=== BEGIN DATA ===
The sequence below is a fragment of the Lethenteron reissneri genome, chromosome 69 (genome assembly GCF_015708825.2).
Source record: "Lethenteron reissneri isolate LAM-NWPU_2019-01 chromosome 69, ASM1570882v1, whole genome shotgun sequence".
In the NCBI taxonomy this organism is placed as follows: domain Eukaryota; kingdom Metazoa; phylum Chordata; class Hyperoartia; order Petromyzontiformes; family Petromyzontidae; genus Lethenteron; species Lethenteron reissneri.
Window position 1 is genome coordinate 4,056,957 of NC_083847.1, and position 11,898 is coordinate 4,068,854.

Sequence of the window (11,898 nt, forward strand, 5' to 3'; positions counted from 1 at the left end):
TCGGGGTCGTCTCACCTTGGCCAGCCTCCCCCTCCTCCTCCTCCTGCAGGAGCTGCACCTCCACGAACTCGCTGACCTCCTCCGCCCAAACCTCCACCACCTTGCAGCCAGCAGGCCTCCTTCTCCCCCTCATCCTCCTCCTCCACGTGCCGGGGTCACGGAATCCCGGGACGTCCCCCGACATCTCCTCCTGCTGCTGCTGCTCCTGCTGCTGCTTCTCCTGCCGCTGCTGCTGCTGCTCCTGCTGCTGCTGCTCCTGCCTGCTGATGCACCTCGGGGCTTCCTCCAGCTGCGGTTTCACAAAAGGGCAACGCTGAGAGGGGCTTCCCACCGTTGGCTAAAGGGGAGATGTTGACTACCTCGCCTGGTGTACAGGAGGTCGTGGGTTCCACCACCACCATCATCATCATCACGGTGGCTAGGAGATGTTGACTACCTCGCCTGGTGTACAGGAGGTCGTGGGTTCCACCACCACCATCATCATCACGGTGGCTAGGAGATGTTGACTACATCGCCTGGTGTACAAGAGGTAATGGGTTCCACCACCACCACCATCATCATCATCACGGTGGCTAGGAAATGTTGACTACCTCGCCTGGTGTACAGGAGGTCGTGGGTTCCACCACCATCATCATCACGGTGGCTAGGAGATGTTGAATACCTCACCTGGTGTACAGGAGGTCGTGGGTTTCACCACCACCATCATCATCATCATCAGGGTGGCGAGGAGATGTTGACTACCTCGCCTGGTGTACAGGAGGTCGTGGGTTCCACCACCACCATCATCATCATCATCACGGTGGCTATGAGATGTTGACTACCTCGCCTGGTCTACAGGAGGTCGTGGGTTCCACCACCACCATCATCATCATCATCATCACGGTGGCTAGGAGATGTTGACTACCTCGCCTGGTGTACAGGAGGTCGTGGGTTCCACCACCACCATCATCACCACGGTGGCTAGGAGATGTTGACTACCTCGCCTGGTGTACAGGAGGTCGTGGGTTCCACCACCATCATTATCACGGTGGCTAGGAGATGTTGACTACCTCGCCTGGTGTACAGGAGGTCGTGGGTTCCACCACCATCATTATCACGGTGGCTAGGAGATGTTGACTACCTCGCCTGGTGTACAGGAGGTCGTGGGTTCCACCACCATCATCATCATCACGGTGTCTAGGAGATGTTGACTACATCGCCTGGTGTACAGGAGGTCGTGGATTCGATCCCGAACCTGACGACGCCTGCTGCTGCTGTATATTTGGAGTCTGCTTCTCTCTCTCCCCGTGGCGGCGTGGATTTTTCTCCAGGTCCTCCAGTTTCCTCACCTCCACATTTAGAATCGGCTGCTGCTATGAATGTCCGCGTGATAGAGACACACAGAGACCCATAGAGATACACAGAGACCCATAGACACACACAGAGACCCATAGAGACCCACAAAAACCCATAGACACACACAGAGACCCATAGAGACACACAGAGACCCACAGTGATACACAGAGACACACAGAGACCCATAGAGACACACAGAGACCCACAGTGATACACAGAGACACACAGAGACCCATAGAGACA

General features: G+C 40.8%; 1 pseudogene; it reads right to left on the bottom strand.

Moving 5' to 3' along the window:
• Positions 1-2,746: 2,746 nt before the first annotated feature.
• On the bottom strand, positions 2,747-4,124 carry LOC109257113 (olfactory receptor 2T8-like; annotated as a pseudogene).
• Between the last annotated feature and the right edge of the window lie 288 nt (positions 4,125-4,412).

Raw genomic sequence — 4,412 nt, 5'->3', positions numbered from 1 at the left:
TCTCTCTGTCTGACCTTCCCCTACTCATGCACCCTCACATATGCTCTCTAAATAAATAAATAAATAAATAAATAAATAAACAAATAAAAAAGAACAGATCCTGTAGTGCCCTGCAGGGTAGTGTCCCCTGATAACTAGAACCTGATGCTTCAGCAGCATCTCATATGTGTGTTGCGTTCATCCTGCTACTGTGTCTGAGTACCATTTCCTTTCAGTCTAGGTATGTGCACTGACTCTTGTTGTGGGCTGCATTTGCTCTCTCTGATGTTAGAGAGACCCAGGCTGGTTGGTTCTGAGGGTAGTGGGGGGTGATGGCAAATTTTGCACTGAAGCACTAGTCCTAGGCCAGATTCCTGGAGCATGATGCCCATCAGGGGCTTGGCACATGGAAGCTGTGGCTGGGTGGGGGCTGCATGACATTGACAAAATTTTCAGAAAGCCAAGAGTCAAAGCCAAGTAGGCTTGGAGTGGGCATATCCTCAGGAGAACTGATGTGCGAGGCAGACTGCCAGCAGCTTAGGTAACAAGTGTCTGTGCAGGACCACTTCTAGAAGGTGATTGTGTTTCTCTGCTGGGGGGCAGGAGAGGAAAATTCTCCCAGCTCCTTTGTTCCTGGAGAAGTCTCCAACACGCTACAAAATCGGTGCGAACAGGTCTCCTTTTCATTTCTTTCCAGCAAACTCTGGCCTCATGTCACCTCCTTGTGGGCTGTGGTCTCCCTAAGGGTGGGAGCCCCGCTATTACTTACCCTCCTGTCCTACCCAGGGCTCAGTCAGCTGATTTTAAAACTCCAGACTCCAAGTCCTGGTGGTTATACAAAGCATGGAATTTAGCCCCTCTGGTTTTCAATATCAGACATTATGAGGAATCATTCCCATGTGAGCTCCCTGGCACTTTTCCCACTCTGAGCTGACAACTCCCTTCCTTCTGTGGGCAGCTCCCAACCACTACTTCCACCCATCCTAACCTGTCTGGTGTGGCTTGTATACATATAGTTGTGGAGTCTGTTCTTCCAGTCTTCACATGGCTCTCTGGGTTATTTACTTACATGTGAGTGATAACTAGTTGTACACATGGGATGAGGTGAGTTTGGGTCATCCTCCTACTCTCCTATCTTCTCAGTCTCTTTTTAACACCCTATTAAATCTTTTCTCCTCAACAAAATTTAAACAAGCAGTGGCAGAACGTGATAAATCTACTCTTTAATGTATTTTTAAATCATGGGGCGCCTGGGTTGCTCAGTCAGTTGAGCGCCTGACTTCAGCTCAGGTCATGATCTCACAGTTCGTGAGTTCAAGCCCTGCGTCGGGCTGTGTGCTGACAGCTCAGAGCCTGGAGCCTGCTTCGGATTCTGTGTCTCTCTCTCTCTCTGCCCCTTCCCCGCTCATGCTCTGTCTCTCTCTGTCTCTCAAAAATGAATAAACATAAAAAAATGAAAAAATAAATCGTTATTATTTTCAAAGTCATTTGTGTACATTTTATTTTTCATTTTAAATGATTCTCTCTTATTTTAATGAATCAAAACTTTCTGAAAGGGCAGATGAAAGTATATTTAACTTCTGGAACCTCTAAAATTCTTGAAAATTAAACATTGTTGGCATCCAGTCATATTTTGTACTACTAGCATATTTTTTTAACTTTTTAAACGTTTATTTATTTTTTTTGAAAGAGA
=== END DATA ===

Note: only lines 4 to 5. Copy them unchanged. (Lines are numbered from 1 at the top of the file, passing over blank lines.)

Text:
Window position 1 is genome coordinate 4,056,957 of NC_083847.1, and position 11,898 is coordinate 4,068,854.

Sequence of the window (11,898 nt, forward strand, 5' to 3'; positions counted from 1 at the left end):